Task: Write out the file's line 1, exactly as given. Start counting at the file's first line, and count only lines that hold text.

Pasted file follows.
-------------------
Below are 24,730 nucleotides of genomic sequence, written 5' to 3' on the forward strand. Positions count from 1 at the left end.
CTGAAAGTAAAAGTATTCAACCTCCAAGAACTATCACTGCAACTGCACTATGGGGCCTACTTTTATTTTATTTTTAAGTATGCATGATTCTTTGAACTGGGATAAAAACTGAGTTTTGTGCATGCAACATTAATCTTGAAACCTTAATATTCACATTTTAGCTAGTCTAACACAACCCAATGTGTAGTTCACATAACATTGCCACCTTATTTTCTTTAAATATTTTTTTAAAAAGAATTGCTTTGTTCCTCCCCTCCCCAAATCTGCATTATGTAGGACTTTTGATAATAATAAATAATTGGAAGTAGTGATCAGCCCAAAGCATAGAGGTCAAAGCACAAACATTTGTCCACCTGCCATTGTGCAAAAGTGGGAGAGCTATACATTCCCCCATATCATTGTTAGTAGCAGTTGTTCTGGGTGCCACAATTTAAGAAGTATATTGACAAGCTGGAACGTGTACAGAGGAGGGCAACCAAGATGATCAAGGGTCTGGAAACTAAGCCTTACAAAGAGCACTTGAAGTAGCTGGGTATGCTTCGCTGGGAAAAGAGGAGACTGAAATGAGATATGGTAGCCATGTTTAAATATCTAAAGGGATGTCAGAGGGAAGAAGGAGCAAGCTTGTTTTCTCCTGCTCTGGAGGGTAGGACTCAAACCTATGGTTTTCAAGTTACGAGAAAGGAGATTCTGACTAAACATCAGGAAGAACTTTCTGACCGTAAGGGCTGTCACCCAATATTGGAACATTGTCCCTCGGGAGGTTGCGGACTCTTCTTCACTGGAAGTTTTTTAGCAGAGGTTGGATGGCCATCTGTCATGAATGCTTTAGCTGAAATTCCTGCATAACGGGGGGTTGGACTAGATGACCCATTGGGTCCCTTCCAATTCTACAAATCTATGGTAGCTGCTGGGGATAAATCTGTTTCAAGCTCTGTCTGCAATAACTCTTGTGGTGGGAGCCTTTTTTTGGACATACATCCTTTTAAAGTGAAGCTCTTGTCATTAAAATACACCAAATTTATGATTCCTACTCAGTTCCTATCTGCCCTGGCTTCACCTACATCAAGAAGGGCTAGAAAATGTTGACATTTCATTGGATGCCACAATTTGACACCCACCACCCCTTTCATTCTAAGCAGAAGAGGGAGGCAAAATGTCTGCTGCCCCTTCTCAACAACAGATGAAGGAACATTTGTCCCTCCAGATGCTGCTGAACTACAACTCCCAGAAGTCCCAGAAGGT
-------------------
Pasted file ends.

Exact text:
Below are 24,730 nucleotides of genomic sequence, written 5' to 3' on the forward strand. Positions count from 1 at the left end.